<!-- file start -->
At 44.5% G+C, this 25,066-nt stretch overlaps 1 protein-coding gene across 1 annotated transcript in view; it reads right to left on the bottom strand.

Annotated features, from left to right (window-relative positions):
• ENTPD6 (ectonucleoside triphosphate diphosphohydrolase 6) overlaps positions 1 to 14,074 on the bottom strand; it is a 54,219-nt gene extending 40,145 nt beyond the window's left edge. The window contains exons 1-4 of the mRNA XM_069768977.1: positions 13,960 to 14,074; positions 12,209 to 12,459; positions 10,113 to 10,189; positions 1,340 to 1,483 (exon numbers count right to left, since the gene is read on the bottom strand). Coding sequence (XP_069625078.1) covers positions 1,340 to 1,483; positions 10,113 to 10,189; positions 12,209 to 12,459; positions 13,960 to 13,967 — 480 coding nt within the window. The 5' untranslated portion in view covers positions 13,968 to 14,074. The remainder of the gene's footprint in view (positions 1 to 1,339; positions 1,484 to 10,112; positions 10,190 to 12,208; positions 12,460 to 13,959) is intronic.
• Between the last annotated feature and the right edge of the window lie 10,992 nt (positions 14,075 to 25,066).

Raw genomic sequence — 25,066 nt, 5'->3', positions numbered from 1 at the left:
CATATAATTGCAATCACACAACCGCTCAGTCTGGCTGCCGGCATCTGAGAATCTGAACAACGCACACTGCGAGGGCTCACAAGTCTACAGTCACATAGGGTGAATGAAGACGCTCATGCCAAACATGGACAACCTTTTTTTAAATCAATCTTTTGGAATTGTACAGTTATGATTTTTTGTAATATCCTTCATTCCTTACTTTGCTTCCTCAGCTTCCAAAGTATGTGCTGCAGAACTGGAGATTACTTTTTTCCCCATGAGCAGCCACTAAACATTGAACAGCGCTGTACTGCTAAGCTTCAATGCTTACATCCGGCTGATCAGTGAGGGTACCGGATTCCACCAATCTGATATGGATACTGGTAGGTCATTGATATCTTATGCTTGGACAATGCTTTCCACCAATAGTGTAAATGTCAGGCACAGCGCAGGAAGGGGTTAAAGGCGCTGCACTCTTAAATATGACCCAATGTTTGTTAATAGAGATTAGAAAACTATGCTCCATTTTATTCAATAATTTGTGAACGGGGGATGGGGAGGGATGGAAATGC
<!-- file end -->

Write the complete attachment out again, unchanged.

At 44.5% G+C, this 25,066-nt stretch overlaps 1 protein-coding gene across 1 annotated transcript in view; it reads right to left on the bottom strand.

Annotated features, from left to right (window-relative positions):
• ENTPD6 (ectonucleoside triphosphate diphosphohydrolase 6) overlaps positions 1 to 14,074 on the bottom strand; it is a 54,219-nt gene extending 40,145 nt beyond the window's left edge. The window contains exons 1-4 of the mRNA XM_069768977.1: positions 13,960 to 14,074; positions 12,209 to 12,459; positions 10,113 to 10,189; positions 1,340 to 1,483 (exon numbers count right to left, since the gene is read on the bottom strand). Coding sequence (XP_069625078.1) covers positions 1,340 to 1,483; positions 10,113 to 10,189; positions 12,209 to 12,459; positions 13,960 to 13,967 — 480 coding nt within the window. The 5' untranslated portion in view covers positions 13,968 to 14,074. The remainder of the gene's footprint in view (positions 1 to 1,339; positions 1,484 to 10,112; positions 10,190 to 12,208; positions 12,460 to 13,959) is intronic.
• Between the last annotated feature and the right edge of the window lie 10,992 nt (positions 14,075 to 25,066).

Raw genomic sequence — 25,066 nt, 5'->3', positions numbered from 1 at the left:
CATATAATTGCAATCACACAACCGCTCAGTCTGGCTGCCGGCATCTGAGAATCTGAACAACGCACACTGCGAGGGCTCACAAGTCTACAGTCACATAGGGTGAATGAAGACGCTCATGCCAAACATGGACAACCTTTTTTTAAATCAATCTTTTGGAATTGTACAGTTATGATTTTTTGTAATATCCTTCATTCCTTACTTTGCTTCCTCAGCTTCCAAAGTATGTGCTGCAGAACTGGAGATTACTTTTTTCCCCATGAGCAGCCACTAAACATTGAACAGCGCTGTACTGCTAAGCTTCAATGCTTACATCCGGCTGATCAGTGAGGGTACCGGATTCCACCAATCTGATATGGATACTGGTAGGTCATTGATATCTTATGCTTGGACAATGCTTTCCACCAATAGTGTAAATGTCAGGCACAGCGCAGGAAGGGGTTAAAGGCGCTGCACTCTTAAATATGACCCAATGTTTGTTAATAGAGATTAGAAAACTATGCTCCATTTTATTCAATAATTTGTGAACGGGGGATGGGGAGGGATGGAAATGC